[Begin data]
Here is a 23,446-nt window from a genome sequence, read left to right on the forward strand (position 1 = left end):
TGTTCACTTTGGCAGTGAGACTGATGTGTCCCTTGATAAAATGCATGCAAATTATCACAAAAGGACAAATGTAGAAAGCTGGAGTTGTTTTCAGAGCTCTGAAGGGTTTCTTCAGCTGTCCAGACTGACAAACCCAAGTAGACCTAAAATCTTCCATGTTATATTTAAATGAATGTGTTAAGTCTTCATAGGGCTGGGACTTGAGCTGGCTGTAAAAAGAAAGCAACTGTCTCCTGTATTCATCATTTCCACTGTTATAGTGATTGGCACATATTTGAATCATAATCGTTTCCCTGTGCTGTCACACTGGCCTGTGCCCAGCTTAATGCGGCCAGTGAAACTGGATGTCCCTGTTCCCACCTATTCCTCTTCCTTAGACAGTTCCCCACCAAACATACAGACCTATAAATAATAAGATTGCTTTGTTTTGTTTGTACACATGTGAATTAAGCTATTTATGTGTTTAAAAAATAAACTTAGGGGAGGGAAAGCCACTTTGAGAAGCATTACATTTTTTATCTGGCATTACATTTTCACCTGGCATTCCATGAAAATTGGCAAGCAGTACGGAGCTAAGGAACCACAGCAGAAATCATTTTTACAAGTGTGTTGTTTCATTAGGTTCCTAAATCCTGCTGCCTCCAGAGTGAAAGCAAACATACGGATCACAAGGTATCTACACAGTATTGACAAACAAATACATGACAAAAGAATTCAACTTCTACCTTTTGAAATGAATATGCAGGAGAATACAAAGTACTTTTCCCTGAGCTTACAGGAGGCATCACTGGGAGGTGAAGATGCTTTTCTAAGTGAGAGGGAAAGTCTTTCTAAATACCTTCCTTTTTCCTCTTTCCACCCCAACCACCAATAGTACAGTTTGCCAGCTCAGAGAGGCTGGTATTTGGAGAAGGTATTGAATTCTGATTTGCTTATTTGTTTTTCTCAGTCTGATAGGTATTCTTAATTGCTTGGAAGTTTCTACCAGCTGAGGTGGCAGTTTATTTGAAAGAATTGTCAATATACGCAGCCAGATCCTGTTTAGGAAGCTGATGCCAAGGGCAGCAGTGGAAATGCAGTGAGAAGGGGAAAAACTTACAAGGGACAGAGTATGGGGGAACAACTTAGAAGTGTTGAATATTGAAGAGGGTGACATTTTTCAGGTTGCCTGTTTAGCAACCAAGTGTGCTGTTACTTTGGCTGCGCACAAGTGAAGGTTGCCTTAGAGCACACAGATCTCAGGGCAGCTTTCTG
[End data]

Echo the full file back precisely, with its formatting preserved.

Here is a 23,446-nt window from a genome sequence, read left to right on the forward strand (position 1 = left end):
TGTTCACTTTGGCAGTGAGACTGATGTGTCCCTTGATAAAATGCATGCAAATTATCACAAAAGGACAAATGTAGAAAGCTGGAGTTGTTTTCAGAGCTCTGAAGGGTTTCTTCAGCTGTCCAGACTGACAAACCCAAGTAGACCTAAAATCTTCCATGTTATATTTAAATGAATGTGTTAAGTCTTCATAGGGCTGGGACTTGAGCTGGCTGTAAAAAGAAAGCAACTGTCTCCTGTATTCATCATTTCCACTGTTATAGTGATTGGCACATATTTGAATCATAATCGTTTCCCTGTGCTGTCACACTGGCCTGTGCCCAGCTTAATGCGGCCAGTGAAACTGGATGTCCCTGTTCCCACCTATTCCTCTTCCTTAGACAGTTCCCCACCAAACATACAGACCTATAAATAATAAGATTGCTTTGTTTTGTTTGTACACATGTGAATTAAGCTATTTATGTGTTTAAAAAATAAACTTAGGGGAGGGAAAGCCACTTTGAGAAGCATTACATTTTTTATCTGGCATTACATTTTCACCTGGCATTCCATGAAAATTGGCAAGCAGTACGGAGCTAAGGAACCACAGCAGAAATCATTTTTACAAGTGTGTTGTTTCATTAGGTTCCTAAATCCTGCTGCCTCCAGAGTGAAAGCAAACATACGGATCACAAGGTATCTACACAGTATTGACAAACAAATACATGACAAAAGAATTCAACTTCTACCTTTTGAAATGAATATGCAGGAGAATACAAAGTACTTTTCCCTGAGCTTACAGGAGGCATCACTGGGAGGTGAAGATGCTTTTCTAAGTGAGAGGGAAAGTCTTTCTAAATACCTTCCTTTTTCCTCTTTCCACCCCAACCACCAATAGTACAGTTTGCCAGCTCAGAGAGGCTGGTATTTGGAGAAGGTATTGAATTCTGATTTGCTTATTTGTTTTTCTCAGTCTGATAGGTATTCTTAATTGCTTGGAAGTTTCTACCAGCTGAGGTGGCAGTTTATTTGAAAGAATTGTCAATATACGCAGCCAGATCCTGTTTAGGAAGCTGATGCCAAGGGCAGCAGTGGAAATGCAGTGAGAAGGGGAAAAACTTACAAGGGACAGAGTATGGGGGAACAACTTAGAAGTGTTGAATATTGAAGAGGGTGACATTTTTCAGGTTGCCTGTTTAGCAACCAAGTGTGCTGTTACTTTGGCTGCGCACAAGTGAAGGTTGCCTTAGAGCACACAGATCTCAGGGCAGCTTTCTG